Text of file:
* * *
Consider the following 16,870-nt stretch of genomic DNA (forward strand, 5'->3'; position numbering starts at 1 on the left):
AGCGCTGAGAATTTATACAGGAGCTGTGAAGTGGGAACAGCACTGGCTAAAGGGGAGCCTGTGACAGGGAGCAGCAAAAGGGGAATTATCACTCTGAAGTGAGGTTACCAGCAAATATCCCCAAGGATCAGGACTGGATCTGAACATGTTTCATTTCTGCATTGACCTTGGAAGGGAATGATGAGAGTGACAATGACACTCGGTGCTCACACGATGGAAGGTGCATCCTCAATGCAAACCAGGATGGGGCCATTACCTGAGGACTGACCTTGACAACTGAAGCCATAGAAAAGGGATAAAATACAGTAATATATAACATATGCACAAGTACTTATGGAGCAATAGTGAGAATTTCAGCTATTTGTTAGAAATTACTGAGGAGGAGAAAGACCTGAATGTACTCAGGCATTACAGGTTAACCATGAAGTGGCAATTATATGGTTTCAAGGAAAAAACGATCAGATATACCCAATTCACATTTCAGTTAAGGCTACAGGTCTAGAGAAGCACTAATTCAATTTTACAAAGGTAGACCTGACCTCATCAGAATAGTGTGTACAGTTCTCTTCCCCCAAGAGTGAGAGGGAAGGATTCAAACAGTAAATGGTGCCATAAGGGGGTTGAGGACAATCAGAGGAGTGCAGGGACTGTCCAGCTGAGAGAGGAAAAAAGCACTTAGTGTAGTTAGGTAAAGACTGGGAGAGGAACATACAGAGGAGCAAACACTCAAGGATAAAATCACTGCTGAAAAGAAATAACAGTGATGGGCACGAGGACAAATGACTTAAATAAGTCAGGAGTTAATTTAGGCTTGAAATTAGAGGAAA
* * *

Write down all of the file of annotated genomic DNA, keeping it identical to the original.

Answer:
Consider the following 16,870-nt stretch of genomic DNA (forward strand, 5'->3'; position numbering starts at 1 on the left):
AGCGCTGAGAATTTATACAGGAGCTGTGAAGTGGGAACAGCACTGGCTAAAGGGGAGCCTGTGACAGGGAGCAGCAAAAGGGGAATTATCACTCTGAAGTGAGGTTACCAGCAAATATCCCCAAGGATCAGGACTGGATCTGAACATGTTTCATTTCTGCATTGACCTTGGAAGGGAATGATGAGAGTGACAATGACACTCGGTGCTCACACGATGGAAGGTGCATCCTCAATGCAAACCAGGATGGGGCCATTACCTGAGGACTGACCTTGACAACTGAAGCCATAGAAAAGGGATAAAATACAGTAATATATAACATATGCACAAGTACTTATGGAGCAATAGTGAGAATTTCAGCTATTTGTTAGAAATTACTGAGGAGGAGAAAGACCTGAATGTACTCAGGCATTACAGGTTAACCATGAAGTGGCAATTATATGGTTTCAAGGAAAAAACGATCAGATATACCCAATTCACATTTCAGTTAAGGCTACAGGTCTAGAGAAGCACTAATTCAATTTTACAAAGGTAGACCTGACCTCATCAGAATAGTGTGTACAGTTCTCTTCCCCCAAGAGTGAGAGGGAAGGATTCAAACAGTAAATGGTGCCATAAGGGGGTTGAGGACAATCAGAGGAGTGCAGGGACTGTCCAGCTGAGAGAGGAAAAAAGCACTTAGTGTAGTTAGGTAAAGACTGGGAGAGGAACATACAGAGGAGCAAACACTCAAGGATAAAATCACTGCTGAAAAGAAATAACAGTGATGGGCACGAGGACAAATGACTTAAATAAGTCAGGAGTTAATTTAGGCTTGAAATTAGAGGAAA